Historic New England presents the tenth annual Program in New England Studies (PINES), an intensive learning experience with lectures by curators and architectural historians, workshops, and behind-the-scenes tours of Historic New England’s properties and collections, as well as of other museums and private homes in the region. This year’s program begins on June 17 with Cary Carson on the 17th century in the Boardman House and ends on June 22 with Richard Nylander and Nancy Carlisle on the Colonial Revival at Beauport.
PINES examines New England history and material culture from the seventeenth century through the Colonial Revival, and delves into building design and technology, and the wide-ranging lifestyles illustrated by the historic sites on the itinerary. Highlights include private tours of Historic New England properties in Greater Boston; Essex County, Massachusetts; Portsmouth, New Hampshire; South Berwick, Maine; and Woodstock, Connecticut; workshops in furniture, ceramics, and textiles at Historic New England’s facility in Haverhill, Massachusetts; and a private tour of Continue reading →
Getting a closer look at the chimney in the 17th century Boardman House in Massachusetts.
This month Historic New England launched, “Insight on Site: Inside the Old House” to give historic homeowners an opportunity to go behind the scenes with staff and learn how to date building materials and identify architectural styles.
Insight on Site takes visitors into parts of Historic New England properties rarely seen by the public, such as the Modern house located adjacent to the newly acquired Eustis Estate in Milton, Massachusetts; a caretaker’s residence at the seventeenth-century Browne House in Watertown, Massachusetts; and the newly reacquired Jewett Eastman House in South Berwick, Maine. Free and exclusively for Historic Homeowner members, the series of four Insight on Site programs runs from January 12 to Continue reading →
Los Angeles is hosting a four-day international conference on the care and interpretation of collections in historic house museums on November 6-9, 2012 called, The Artifact, its Context, and their Narrative: Multidisciplinary Conservation in Historic House Museums. A half dozen organizations are sponsoring and hosting the conference, including ICOM-DEMHIST (the international committee for historic house museums), three ICOM conservation working groups, the Getty Conservation Institute, Getty Research Institute, the University of Southern California’s School of Architecture/Heritage Conservation Program, and the Gamble House. Historic sites encounter some of the most challenging preservation issues in the museum field because it is often impossible to maintain environmental conditions that are ideal for the collections, building, and visitors. Indeed, some leaders in the field have wondered whether historic sites should be even considered museums because it establishes such an impossible standard.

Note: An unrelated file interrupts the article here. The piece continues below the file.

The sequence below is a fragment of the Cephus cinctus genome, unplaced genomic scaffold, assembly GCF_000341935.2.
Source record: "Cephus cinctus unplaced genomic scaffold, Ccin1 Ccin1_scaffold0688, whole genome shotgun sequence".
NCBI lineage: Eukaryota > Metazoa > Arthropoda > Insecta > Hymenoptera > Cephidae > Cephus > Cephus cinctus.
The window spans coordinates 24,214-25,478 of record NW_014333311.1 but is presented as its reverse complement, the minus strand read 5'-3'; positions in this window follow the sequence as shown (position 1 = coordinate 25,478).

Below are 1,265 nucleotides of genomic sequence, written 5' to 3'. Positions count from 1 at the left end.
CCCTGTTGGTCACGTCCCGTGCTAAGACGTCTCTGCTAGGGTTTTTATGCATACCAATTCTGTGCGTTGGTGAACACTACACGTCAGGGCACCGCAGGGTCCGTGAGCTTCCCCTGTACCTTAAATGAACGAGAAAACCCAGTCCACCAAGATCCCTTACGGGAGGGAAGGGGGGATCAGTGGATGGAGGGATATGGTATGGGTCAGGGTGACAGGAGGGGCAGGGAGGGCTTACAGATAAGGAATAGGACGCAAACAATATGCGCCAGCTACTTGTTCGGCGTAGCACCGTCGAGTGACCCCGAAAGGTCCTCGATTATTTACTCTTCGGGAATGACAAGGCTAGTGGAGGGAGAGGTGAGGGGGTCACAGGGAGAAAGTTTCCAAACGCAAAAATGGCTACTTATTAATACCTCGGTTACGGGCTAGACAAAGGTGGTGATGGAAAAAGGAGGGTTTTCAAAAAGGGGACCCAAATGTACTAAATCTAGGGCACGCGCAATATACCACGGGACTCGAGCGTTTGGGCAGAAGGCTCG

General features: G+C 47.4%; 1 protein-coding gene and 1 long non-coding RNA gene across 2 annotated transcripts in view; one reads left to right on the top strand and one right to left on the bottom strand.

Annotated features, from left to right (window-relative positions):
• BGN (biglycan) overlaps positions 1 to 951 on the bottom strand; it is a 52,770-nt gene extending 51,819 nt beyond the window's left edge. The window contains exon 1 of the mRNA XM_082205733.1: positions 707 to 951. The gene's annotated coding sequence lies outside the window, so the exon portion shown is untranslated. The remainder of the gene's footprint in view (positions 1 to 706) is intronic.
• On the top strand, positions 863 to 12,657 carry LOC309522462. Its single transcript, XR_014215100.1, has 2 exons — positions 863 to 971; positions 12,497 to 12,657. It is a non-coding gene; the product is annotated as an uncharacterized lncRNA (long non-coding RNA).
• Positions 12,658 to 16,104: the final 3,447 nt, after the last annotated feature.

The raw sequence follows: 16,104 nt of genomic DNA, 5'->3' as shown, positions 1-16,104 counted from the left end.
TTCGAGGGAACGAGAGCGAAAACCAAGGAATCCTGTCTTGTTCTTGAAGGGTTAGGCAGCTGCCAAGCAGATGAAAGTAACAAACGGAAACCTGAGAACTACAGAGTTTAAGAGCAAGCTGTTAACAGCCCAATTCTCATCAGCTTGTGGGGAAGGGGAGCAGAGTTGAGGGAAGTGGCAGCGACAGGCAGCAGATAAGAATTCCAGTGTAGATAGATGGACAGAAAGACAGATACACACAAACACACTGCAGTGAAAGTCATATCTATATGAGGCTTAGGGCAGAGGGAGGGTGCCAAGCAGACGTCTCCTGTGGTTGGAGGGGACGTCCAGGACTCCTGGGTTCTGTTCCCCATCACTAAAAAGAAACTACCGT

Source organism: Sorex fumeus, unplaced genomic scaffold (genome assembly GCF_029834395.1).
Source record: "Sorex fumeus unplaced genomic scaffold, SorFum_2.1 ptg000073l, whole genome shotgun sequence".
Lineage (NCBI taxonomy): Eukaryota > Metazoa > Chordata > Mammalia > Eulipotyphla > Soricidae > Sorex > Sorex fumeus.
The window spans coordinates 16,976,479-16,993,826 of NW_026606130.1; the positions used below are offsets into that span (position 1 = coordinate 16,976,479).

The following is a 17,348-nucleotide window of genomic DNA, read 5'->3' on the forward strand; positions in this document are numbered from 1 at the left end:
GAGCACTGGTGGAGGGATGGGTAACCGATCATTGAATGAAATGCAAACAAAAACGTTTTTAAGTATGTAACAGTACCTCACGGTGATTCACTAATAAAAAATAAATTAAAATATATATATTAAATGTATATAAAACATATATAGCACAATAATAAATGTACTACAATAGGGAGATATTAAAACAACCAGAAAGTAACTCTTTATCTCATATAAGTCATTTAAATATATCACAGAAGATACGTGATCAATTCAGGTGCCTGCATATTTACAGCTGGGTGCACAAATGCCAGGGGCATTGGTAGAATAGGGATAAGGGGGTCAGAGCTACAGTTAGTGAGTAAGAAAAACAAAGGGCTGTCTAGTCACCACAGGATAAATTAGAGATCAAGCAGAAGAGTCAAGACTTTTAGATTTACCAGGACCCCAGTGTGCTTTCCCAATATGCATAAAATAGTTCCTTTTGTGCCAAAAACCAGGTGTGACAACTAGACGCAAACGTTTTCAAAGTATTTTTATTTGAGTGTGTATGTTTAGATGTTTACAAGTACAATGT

The four-day conference consists of two days of site visits (such as the Gamble House, Huntington Library, Eames House, and Will Rogers Ranch) and two days of presentations and lectures. Sarah Staniforth (National Trust UK) and Linda Young (Deakin University) will be providing broad overview presentations on the challenges and opportunities facing collections in historic sites, but most of the presentations are Continue reading →
Discover the rich history of the region with Historic New England’s Program in New England Studies, an intensive week-long exploration of New England from Monday, June 18 to Saturday, June 23, 2012. The Program in New England Studies includes lectures by noted curators and architectural historians, hands-on workshops, behind-the-scenes tours, and special access to historic house museums and museum collections. The program examines New England history and material culture from the seventeenth century through the Colonial Revival. Curators lecture on furniture, textiles, ceramics, art, and wallpaper and cover their history, craftsmanship, and changing methods of production. Architectural historians explore a timeline of regional architecture starting with the Massachusetts Bay styles of the seventeenth century through the Federal and Georgian eras, to Gothic Revival and the Colonial Revival. Participants visit historic sites and museums with curators and enjoy special receptions.
Expert lecturers include:
Richard Candee, professor emeritus, Boston University
Cary Carson, retired vice president of the research division at Colonial Williamsburg